Following jobs gives students insight
Students from Kerr-Vance Academy are getting a glimpse of what employment is like as they shadow business professionals at locations from northern Virginia to Raleigh this week.
As part of the school’s Junior Shadow Project, 28 juniors were tasked with locating a professional to shadow for three days based on their given career interests.
Pierce Tooley, who hopes to pursue a career in the medical field, completed his shadow project weeks ago due to scheduling constraints based on the nature of his assignment.
Dr. Joel Goodwin II, director at the Raleigh campus of WakeMed, acted as Pierce’s mentor, providing him with the rare opportunity to observe an open-heart surgery.
“Dr. Goodwin said it was a once in a lifetime thing, to go into the surgery room,” Tooley said. “I got to see open heart surgery and laparoscopic surgeries where they poke holes and use cameras.”
Providing intensive care to surgical patients is routine for Goodwin, but as Pierce discovered, it’s only one aspect of his job.
“I got to see what they do when they’re not with a patient,” Tooley said. “I thought it was really cool to see the difference between seeing how a hospital works from a doctor’s perspective rather than as a visitor.”
For the students, exposure to a real work environment, from the perspective of a professional, allows them to better determine which career path they are suited for — one of the main goals of the program.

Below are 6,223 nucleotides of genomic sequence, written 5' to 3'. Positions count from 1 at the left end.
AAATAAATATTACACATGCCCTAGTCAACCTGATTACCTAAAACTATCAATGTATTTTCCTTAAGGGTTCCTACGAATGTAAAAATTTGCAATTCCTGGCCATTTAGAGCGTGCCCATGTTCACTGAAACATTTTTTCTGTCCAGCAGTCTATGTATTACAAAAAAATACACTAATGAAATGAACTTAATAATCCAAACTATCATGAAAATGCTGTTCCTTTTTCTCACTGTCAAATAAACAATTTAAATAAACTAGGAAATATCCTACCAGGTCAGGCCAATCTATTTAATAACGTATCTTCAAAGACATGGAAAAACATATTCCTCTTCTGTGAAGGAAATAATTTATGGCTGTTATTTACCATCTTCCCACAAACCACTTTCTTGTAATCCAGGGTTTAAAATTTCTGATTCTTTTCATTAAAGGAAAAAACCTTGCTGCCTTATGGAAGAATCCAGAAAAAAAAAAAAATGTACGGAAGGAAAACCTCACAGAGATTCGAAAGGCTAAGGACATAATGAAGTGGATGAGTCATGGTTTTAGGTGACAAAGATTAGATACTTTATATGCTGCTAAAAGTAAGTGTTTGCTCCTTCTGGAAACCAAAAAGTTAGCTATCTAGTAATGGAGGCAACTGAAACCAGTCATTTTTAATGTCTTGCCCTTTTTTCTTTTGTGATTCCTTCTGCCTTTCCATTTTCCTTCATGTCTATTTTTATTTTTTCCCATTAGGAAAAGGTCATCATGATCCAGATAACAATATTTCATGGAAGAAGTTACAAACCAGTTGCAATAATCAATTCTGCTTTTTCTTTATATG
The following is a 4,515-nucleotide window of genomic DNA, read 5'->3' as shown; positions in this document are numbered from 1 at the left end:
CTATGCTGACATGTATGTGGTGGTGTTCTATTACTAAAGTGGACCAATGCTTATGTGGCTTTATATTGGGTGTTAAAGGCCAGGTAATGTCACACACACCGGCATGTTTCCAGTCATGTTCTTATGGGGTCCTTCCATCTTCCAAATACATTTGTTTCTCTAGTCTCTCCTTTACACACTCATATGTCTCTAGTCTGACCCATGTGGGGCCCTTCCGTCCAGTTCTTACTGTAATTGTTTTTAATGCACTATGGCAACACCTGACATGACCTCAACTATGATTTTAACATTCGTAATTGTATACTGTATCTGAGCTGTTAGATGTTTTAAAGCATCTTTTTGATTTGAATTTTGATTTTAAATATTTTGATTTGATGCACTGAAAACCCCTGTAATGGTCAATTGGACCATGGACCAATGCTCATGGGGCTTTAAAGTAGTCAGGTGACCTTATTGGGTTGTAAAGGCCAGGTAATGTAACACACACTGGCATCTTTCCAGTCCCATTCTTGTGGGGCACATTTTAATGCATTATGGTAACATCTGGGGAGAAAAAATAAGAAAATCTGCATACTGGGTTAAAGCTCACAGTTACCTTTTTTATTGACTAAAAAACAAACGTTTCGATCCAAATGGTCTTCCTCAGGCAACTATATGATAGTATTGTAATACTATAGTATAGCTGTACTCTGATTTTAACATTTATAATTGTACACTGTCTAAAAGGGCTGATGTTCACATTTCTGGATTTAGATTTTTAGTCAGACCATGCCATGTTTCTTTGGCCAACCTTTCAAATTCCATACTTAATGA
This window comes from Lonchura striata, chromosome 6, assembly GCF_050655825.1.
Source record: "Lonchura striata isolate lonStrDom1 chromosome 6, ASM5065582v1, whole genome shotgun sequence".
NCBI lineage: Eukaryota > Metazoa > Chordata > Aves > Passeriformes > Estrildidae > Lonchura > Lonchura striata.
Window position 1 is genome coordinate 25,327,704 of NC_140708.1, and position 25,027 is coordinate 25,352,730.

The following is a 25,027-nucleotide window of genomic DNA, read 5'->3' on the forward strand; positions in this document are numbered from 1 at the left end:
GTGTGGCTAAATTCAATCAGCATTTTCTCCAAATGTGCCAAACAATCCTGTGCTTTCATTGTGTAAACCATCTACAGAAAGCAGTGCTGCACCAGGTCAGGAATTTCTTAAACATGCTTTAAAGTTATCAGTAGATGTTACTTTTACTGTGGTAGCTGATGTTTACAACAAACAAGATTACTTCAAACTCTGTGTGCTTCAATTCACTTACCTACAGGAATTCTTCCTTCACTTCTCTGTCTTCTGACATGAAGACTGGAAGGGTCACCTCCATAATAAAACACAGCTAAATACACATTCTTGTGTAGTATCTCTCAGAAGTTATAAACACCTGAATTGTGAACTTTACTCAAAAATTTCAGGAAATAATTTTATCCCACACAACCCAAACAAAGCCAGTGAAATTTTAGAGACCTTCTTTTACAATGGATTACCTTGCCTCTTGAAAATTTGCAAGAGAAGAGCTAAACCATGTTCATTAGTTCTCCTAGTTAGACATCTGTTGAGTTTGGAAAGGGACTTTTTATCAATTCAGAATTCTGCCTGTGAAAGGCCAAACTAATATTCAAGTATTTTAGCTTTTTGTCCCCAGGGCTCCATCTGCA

“I think we are all going to enjoy the experience, but we’ll come back and either know that’s what we really want to do, or not do at all,” said Beverly Foster, who shadowed Melissa Pelfrey, District Attorney for Halifax County. “Sometimes it looks good on the outside, but once you actually get in there, you may not like it.”
John Carr, a junior, thought he might have an interest in the field of pharmacy. After day one of shadowing Bill Tippett, pharmacist at Medical Arts Pharmacy in Henderson, he was more certain.
“I actually decided yes my first day, that that was something I really want to do,” Carr said. “I decided I’m probably going to go into the pharmacy field.”
During Kerr’s second day of shadowing Tippett, he was taken to Maria Parham Medical Center to see what a pharmacist’s role entails in a hospital setting.
“I wanted to make him aware that if retail pharmacy wasn’t for him, there are other aspects,” Tippett said.
Learning the various paths offered as a pharmacist helped Carr further determine which aspect he enjoyed most.
“They were both pretty exciting, but I thought behind the counter was cool, because people come up and talk to you,” Carr said. “Behind the counter is a lot more social, and you talk to the customer more and get to know them more.”
The shadowing experience at Medical Arts Pharmacy was enlightening for Carr, but also a pleasure for Tippett.
“It’s been a joy,” Tippett said. “I wish we would have had this when I was coming along so you could know possibilities for a career choice.”
Sue O’Leary, ninth and 11th grade English teacher at Kerr-Vance Academy, coordinates the project, which began last year.
“The response we received from students last year, the first year of the program, was extremely positive,” O’Leary said. “Building these relationships with adults that stretch beyond the classroom, teacher or athletic coach is one of the goals of this program as students transition into young adulthood.”
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